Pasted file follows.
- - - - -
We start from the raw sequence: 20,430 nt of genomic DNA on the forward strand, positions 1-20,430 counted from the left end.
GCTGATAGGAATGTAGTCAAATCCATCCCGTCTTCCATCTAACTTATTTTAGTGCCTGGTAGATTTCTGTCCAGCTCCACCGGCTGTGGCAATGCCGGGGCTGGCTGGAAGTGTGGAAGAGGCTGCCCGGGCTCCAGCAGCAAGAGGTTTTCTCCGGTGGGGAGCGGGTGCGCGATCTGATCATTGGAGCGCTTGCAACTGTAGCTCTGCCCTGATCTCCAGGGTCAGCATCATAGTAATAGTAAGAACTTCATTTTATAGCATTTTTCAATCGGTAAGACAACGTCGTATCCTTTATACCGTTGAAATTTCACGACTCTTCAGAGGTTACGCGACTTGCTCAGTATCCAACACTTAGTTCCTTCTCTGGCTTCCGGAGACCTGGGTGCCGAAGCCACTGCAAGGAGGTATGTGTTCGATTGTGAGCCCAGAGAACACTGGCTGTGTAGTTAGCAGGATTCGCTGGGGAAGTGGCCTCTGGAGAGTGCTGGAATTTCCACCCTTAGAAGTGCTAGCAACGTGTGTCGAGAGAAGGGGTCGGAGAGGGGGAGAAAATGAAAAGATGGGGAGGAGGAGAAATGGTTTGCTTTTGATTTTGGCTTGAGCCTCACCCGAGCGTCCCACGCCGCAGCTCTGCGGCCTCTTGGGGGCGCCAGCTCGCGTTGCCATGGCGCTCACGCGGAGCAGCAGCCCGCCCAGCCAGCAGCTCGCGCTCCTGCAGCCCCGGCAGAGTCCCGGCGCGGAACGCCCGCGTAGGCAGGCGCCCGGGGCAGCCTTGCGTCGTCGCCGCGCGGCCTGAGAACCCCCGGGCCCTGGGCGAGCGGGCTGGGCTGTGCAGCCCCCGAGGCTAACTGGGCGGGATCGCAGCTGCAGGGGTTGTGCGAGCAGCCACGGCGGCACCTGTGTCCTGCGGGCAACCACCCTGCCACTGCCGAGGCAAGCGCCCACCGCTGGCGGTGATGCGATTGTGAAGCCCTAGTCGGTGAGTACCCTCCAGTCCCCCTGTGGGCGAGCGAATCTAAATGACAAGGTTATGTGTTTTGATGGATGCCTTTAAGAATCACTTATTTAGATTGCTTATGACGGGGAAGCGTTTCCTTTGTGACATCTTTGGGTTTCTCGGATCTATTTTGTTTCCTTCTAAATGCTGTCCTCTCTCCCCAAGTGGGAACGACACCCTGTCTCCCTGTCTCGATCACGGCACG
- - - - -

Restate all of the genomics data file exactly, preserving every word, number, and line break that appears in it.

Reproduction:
We start from the raw sequence: 20,430 nt of genomic DNA on the forward strand, positions 1-20,430 counted from the left end.
GCTGATAGGAATGTAGTCAAATCCATCCCGTCTTCCATCTAACTTATTTTAGTGCCTGGTAGATTTCTGTCCAGCTCCACCGGCTGTGGCAATGCCGGGGCTGGCTGGAAGTGTGGAAGAGGCTGCCCGGGCTCCAGCAGCAAGAGGTTTTCTCCGGTGGGGAGCGGGTGCGCGATCTGATCATTGGAGCGCTTGCAACTGTAGCTCTGCCCTGATCTCCAGGGTCAGCATCATAGTAATAGTAAGAACTTCATTTTATAGCATTTTTCAATCGGTAAGACAACGTCGTATCCTTTATACCGTTGAAATTTCACGACTCTTCAGAGGTTACGCGACTTGCTCAGTATCCAACACTTAGTTCCTTCTCTGGCTTCCGGAGACCTGGGTGCCGAAGCCACTGCAAGGAGGTATGTGTTCGATTGTGAGCCCAGAGAACACTGGCTGTGTAGTTAGCAGGATTCGCTGGGGAAGTGGCCTCTGGAGAGTGCTGGAATTTCCACCCTTAGAAGTGCTAGCAACGTGTGTCGAGAGAAGGGGTCGGAGAGGGGGAGAAAATGAAAAGATGGGGAGGAGGAGAAATGGTTTGCTTTTGATTTTGGCTTGAGCCTCACCCGAGCGTCCCACGCCGCAGCTCTGCGGCCTCTTGGGGGCGCCAGCTCGCGTTGCCATGGCGCTCACGCGGAGCAGCAGCCCGCCCAGCCAGCAGCTCGCGCTCCTGCAGCCCCGGCAGAGTCCCGGCGCGGAACGCCCGCGTAGGCAGGCGCCCGGGGCAGCCTTGCGTCGTCGCCGCGCGGCCTGAGAACCCCCGGGCCCTGGGCGAGCGGGCTGGGCTGTGCAGCCCCCGAGGCTAACTGGGCGGGATCGCAGCTGCAGGGGTTGTGCGAGCAGCCACGGCGGCACCTGTGTCCTGCGGGCAACCACCCTGCCACTGCCGAGGCAAGCGCCCACCGCTGGCGGTGATGCGATTGTGAAGCCCTAGTCGGTGAGTACCCTCCAGTCCCCCTGTGGGCGAGCGAATCTAAATGACAAGGTTATGTGTTTTGATGGATGCCTTTAAGAATCACTTATTTAGATTGCTTATGACGGGGAAGCGTTTCCTTTGTGACATCTTTGGGTTTCTCGGATCTATTTTGTTTCCTTCTAAATGCTGTCCTCTCTCCCCAAGTGGGAACGACACCCTGTCTCCCTGTCTCGATCACGGCACG